The Department of Spiritual Care and Chaplaincy at The Johns Hopkins Hospital continues to carry on a tradition of spiritual care that began with the Visiting Clergy Service.
The first full-time paid director was the Rev. Harry Price (1956-1963), a Methodist minister. The Rev. Clyde Shallenberger (1963-1993), a Church of the Brethren minister, succeeded Rev. Price, providing leadership in the creation of the Hospital's Ethics Committee and Consultation Service. Upon his retirement the hospital named a yearly lectureship in medical ethics in his honor, which Rev. and Mrs. Shallenberger attended, until his death in December 2020.
The Rev. Stephen Mann, a Presbyterian minister, served as Director of Pastoral Care from 1996-2004. Under his leadership, the Clinical Pastoral Education Program was founded and the department added its first oncology chaplain. The Rev. Paula Teague, D.Min., a certified ACPE Supervisor and Society of Friends (Quaker) minister, was appointed as the first manager of Clinical Pastoral Education in 2002. Under Dr. Teague’s interim directorship in 2005, the Rev. Rhonda Cooper, a United Methodist minister, was recruited to become the chaplain in the Sidney Kimmel Comprehensive Cancer Center. Rev. Dr. Teague, in collaboration with the Harry J. Duffey Family Patient and Family Services Program in the Kimmel Cancer Center, recruited Chaplain Moira Bucciarelli in 2021 to develop and extend chaplaincy support in the Oncology Ambulatory Setting. Chaplain Bucciarelli serves oncology outpatients and staff in four locations: The Weinberg and Viragh Buildings on the East Baltimore Campus, Green Spring clinics in Lutherville and the Bayview Medical Center campus.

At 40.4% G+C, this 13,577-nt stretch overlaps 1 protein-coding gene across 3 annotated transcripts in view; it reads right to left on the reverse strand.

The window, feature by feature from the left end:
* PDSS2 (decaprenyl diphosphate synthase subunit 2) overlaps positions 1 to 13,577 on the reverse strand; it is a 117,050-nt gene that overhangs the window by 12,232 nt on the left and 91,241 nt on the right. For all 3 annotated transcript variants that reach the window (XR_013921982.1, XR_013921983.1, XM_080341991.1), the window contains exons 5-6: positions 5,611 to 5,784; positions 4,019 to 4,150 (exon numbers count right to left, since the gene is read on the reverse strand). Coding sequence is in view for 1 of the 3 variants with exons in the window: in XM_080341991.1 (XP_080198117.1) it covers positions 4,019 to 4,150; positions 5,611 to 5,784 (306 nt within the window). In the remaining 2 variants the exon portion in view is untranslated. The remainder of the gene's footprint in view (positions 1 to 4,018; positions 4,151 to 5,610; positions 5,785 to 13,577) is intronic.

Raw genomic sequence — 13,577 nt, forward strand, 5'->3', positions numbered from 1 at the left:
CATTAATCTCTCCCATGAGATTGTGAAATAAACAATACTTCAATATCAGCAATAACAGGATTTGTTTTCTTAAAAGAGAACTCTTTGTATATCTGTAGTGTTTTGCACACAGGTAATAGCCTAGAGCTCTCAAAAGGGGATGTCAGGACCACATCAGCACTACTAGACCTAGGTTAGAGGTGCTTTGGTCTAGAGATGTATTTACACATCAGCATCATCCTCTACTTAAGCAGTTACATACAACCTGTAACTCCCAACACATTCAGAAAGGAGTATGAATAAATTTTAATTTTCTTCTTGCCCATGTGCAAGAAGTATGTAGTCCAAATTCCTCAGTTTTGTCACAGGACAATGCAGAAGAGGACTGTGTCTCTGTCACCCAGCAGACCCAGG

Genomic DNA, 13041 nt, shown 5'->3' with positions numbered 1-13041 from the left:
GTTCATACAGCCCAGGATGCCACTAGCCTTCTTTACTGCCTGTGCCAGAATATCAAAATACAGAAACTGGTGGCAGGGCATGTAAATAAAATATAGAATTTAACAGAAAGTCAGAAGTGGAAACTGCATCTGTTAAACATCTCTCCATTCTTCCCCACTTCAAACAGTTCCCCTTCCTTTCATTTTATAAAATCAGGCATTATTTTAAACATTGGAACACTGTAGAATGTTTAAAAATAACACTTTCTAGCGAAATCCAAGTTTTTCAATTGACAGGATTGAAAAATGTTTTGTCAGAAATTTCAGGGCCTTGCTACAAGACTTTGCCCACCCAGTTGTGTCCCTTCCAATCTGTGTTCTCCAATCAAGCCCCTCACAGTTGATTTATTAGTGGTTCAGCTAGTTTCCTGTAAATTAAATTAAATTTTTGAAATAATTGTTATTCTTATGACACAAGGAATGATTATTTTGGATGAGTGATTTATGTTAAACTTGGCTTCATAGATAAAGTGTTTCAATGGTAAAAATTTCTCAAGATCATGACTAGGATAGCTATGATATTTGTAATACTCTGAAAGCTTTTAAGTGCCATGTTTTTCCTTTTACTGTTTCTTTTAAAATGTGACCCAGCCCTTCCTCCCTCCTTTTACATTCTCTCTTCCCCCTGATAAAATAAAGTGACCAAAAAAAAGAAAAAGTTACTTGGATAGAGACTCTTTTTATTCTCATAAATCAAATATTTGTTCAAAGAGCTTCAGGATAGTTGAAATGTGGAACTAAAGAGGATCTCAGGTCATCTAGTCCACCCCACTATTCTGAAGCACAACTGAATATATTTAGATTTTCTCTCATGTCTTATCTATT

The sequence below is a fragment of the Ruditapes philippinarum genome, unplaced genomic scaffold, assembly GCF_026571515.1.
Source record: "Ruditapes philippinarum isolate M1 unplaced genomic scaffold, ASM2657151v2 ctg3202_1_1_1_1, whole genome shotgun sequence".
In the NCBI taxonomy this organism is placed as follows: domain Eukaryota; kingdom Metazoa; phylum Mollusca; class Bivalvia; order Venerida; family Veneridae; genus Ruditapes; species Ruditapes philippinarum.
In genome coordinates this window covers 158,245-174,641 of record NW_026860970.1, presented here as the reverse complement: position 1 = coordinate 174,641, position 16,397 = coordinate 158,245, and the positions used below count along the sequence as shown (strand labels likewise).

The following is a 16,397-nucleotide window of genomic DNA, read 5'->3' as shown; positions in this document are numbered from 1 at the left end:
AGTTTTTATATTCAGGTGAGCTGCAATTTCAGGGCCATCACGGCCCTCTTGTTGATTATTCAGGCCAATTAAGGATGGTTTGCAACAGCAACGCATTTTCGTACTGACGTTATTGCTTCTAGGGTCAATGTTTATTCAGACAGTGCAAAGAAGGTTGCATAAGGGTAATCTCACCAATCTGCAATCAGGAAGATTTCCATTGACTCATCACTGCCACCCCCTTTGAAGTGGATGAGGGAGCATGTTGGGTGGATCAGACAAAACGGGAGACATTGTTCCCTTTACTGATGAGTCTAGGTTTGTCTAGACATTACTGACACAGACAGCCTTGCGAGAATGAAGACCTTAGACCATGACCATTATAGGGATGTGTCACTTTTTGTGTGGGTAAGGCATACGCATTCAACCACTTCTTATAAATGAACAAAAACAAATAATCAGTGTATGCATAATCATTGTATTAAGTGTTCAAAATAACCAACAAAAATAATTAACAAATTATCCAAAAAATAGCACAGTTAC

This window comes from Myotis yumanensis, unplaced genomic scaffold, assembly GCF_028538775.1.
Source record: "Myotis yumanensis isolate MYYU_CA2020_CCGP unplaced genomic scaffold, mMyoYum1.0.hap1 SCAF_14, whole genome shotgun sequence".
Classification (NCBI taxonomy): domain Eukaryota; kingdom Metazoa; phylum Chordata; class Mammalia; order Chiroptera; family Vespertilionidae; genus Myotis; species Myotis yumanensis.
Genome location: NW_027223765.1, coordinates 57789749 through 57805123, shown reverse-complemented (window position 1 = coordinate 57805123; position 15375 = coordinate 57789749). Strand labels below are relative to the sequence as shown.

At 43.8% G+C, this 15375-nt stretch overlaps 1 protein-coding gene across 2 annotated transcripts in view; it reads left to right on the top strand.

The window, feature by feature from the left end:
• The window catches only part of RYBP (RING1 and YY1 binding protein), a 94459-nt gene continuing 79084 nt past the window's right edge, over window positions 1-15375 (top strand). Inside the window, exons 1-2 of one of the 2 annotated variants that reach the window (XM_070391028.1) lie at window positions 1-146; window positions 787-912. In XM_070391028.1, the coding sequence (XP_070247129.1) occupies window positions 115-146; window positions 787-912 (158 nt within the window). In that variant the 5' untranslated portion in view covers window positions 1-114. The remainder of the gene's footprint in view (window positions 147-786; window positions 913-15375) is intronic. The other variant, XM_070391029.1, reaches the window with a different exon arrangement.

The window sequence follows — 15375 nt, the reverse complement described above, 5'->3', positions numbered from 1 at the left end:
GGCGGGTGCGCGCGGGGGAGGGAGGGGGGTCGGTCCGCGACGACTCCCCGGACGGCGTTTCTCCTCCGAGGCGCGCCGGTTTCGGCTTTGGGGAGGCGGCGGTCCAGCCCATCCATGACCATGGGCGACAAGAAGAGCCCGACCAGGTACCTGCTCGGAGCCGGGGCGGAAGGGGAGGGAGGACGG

The Rev. Uwe Scharf, PhD, a certified ACPE Supervisor and Christian Church (Disciples of Christ) minister, served as the Director of Pastoral Care from 2006-2011. Under his leadership, the department staff and the Clinical Pastoral Education program was expanded. In 2006, the Rev. John Ponnala, a Lutheran minister, and the Rev. Yollande Mavund, a United Methodist minister, joined the team as Family Advocate Chaplains in a cooperative effort with the Hopkins Department of Surgery. Rev. Mavund returned to the Democratic Republic of the Congo in 2011 and went on to become the Africa Regional Representative for Global Ministries of The United Methodist Church. The Rev. Ponnala now serves as the Chaplain Coordinator of Family Advocacy for the hospital.